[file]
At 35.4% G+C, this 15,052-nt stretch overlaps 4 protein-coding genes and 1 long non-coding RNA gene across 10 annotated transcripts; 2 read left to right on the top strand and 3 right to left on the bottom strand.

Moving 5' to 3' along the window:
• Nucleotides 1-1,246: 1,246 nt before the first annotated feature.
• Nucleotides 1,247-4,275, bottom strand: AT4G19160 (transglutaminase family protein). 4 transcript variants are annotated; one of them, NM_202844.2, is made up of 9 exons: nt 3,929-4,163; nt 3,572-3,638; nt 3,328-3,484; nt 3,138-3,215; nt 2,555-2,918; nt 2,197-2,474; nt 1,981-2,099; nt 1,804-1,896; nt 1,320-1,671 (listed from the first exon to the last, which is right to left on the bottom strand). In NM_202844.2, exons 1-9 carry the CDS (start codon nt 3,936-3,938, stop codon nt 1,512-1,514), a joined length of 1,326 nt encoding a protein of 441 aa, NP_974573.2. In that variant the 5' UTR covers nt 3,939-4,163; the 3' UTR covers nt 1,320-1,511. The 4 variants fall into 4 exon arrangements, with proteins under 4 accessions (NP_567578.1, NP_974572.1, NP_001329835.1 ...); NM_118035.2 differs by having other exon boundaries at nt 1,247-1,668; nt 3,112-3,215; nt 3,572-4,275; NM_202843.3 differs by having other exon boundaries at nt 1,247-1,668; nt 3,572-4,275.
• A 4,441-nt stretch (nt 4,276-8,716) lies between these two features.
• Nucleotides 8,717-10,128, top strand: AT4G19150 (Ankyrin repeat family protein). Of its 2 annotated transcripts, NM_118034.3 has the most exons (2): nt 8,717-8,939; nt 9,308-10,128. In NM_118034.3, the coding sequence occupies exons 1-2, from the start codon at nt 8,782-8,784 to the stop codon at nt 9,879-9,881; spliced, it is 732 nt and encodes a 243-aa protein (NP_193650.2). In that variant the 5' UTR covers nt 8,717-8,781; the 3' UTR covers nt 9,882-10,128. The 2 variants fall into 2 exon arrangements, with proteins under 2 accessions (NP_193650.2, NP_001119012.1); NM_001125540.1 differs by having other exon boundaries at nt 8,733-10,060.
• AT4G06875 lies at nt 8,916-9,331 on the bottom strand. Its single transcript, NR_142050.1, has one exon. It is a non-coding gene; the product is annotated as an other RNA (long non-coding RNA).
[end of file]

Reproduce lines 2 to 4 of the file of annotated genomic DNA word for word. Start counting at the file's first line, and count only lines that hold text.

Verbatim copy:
Moving 5' to 3' along the window:
• Nucleotides 1-1,246: 1,246 nt before the first annotated feature.
• Nucleotides 1,247-4,275, bottom strand: AT4G19160 (transglutaminase family protein). 4 transcript variants are annotated; one of them, NM_202844.2, is made up of 9 exons: nt 3,929-4,163; nt 3,572-3,638; nt 3,328-3,484; nt 3,138-3,215; nt 2,555-2,918; nt 2,197-2,474; nt 1,981-2,099; nt 1,804-1,896; nt 1,320-1,671 (listed from the first exon to the last, which is right to left on the bottom strand). In NM_202844.2, exons 1-9 carry the CDS (start codon nt 3,936-3,938, stop codon nt 1,512-1,514), a joined length of 1,326 nt encoding a protein of 441 aa, NP_974573.2. In that variant the 5' UTR covers nt 3,939-4,163; the 3' UTR covers nt 1,320-1,511. The 4 variants fall into 4 exon arrangements, with proteins under 4 accessions (NP_567578.1, NP_974572.1, NP_001329835.1 ...); NM_118035.2 differs by having other exon boundaries at nt 1,247-1,668; nt 3,112-3,215; nt 3,572-4,275; NM_202843.3 differs by having other exon boundaries at nt 1,247-1,668; nt 3,572-4,275.